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Had no idea they originated in Denver, nice. Feel silly not knowing what they were, y'know, living here and all The sharrows in Santa Fe especially struck me because: a) they were on narrow, one-way 25 MPH roads, and b) they placed it directly in the middle of the street. The ones in Denver that are off from center don't do much for me. Maybe its the house design as opposed to the chevrons used elsewhere.
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Old 10-08-07, 09:15 PM   #18
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We have sharrows on a few streets here in Pittsburgh. I can't comment all that much on their effectiveness since I rarely ride in that part of town, but at the very least it makes the road a lot wider than it otherwise would be. True bike lanes are almost unheard of here, so every bit helps.
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Old 10-08-07, 10:31 PM   #19
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Like many things, I think the usage of sharrows needs to coincide with a marketing campaign to get people to understand them. Billboards and public service announcements whether radio or TV need to be used for educating both cyclists and motorists.
I couldn't figure them out until I read the San Francisco report on them.
At $300 a pop, I do think that Santa Fe needs to do a better job of advertising the project to get competitive bids.
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Old 10-08-07, 10:44 PM   #20
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I like the general idea, but $300 each? It's just reflective white paint and a guy to spray it... I think it's a bit pricey considering what it is.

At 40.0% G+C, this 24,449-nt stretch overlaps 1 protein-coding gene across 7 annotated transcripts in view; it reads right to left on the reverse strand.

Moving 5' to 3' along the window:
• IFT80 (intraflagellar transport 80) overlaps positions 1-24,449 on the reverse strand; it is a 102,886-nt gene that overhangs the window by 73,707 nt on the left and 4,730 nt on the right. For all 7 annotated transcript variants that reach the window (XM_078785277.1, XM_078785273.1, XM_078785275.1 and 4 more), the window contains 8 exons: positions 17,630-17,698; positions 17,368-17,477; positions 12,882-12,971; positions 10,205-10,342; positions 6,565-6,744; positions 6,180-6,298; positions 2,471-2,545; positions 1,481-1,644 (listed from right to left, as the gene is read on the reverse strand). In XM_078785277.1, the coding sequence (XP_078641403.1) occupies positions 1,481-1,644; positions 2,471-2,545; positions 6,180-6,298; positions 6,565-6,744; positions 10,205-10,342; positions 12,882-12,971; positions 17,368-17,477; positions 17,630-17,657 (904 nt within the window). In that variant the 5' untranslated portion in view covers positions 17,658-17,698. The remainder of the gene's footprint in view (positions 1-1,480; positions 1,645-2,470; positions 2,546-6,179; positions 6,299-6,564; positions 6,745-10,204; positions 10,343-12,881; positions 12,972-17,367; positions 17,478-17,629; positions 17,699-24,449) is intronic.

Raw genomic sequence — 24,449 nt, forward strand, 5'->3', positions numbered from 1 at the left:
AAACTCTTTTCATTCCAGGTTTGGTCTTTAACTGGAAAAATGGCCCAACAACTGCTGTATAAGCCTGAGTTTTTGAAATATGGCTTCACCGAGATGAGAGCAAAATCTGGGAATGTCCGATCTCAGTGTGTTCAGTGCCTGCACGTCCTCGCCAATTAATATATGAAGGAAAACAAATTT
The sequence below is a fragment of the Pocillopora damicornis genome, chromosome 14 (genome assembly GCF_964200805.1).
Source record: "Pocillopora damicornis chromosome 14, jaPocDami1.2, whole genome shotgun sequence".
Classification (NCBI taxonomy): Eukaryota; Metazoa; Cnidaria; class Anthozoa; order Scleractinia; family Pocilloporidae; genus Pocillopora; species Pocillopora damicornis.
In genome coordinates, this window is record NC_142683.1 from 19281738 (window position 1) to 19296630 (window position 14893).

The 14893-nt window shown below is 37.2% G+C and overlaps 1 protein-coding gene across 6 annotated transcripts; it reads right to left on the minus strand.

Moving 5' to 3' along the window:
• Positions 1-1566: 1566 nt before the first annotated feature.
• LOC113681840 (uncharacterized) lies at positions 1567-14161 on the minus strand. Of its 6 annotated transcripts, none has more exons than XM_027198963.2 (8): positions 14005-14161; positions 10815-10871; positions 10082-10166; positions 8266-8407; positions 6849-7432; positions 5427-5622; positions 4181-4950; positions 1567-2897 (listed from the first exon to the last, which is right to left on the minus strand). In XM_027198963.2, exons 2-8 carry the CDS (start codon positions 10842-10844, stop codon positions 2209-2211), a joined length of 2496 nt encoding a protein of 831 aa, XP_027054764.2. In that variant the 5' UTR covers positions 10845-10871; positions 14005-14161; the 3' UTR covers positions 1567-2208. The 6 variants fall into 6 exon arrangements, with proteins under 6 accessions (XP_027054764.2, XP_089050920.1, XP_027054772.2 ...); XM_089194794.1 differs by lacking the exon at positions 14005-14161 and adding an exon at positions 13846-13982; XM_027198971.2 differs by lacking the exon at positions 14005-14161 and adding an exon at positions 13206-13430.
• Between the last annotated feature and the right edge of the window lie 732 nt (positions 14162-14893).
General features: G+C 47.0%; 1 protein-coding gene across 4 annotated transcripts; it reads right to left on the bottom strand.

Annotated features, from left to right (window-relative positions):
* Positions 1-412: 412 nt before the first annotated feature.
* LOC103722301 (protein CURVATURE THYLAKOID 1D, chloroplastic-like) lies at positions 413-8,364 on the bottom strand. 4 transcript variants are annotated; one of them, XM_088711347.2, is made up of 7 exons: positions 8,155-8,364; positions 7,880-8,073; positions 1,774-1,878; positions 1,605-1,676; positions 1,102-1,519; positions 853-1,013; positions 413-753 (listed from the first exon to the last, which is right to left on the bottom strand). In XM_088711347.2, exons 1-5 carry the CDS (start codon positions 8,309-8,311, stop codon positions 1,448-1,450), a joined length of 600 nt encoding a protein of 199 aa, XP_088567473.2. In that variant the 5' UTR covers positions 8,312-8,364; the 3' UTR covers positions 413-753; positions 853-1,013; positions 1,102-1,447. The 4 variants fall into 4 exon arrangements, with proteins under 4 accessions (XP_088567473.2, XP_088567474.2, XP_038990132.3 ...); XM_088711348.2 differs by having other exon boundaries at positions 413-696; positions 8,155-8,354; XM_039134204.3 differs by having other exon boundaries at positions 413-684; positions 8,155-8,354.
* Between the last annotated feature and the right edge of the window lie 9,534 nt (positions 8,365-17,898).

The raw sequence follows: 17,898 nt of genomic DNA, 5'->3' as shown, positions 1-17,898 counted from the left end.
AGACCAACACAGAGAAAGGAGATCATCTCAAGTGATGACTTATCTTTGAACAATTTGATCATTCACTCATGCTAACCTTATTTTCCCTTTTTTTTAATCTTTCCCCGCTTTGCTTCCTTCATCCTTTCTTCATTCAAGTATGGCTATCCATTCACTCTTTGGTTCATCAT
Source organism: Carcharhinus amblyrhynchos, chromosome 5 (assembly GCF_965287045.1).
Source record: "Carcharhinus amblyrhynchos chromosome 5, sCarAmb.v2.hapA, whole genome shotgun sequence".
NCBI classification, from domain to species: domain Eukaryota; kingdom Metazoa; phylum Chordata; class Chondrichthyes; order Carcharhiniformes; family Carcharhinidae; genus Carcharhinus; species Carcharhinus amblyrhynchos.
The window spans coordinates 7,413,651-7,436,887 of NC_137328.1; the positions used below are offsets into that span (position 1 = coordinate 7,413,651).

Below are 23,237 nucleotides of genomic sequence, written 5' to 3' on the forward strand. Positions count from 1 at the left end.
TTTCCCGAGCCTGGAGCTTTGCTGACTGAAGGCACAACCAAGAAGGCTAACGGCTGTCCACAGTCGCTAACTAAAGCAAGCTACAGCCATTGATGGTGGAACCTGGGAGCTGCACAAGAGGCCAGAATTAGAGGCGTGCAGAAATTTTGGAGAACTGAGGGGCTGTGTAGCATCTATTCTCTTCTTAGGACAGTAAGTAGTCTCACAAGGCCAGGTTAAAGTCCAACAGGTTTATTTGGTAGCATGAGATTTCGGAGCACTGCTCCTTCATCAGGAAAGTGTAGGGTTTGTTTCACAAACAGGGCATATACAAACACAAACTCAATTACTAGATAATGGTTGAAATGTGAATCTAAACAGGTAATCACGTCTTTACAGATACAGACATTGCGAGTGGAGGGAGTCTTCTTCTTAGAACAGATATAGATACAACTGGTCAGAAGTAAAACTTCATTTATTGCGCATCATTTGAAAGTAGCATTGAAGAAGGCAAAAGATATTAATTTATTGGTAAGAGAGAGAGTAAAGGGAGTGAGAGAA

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Old 10-08-07, 10:46 PM   #21
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They magically appeared on a few streets near downtown back in August. Unfortunately, the first batch peeled off the road in a day or so ["Glue? What glue?"], but they were replaced fairly quickly. I think they should use the money to put up a big flashing sign [solar powered, of course] that says BIKE ROUTE - ****ING PAY ATTENTION!!! Or words to that effect...
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Old 10-08-07, 10:56 PM   #22
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Berkeley has a whole network of these. We call them bicycle boulevards... not sharrows. I ride them everyday. Typcially they set up barriers so it's not even worth a cars' time to drive on them because it ends within a block. But bikes can easily get through the barriers.

They work great, bikes have the right away, everyone's happy. It's not like they shut down major streets to make these... it's unused residential streets that parallel main streets.
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Old 10-08-07, 11:09 PM   #23
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Are those "some folks" motorists?

"But but, what are bicycles doing on our streets.... ?"
No, some of the folks are cyclists:

http://seattlepi.nwsource.com/local/...protest02.html

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Old 10-09-07, 07:03 AM   #24
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Had no idea they originated in Denver, nice. Feel silly not knowing what they were, y'know, living here and all The sharrows in Santa Fe especially struck me because: a) they were on narrow, one-way 25 MPH roads, and b) they placed it directly in the middle of the street. The ones in Denver that are off from center don't do much for me. Maybe its the house design as opposed to the chevrons used elsewhere.
The chevron is new. Most of the ones around Denver were an experiment and the road crews misplaced them because they didn't understand the concept. Once down it's difficult to move them. I've seen them elsewhere where they are right on the curb (even overlapping the gutter pan) and in a narrow bike lane...one that's only 2 feet wide and that includes 12" of gutter pan Those are useless.
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Old 10-09-07, 09:58 AM   #25
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All, thank you for the informative posts and links. I got quite a bit of new information. My new dream is to see chevron-sharrows centered in the middle of the lane. Oh, I'd take pinkrobe's big flashing sign too

After learning more about how a city typically gets bicycle markers on the roads, my heart goes to dwoloz, sitting on a committee and trying to make things happen with a department thats underfunded and understaffed.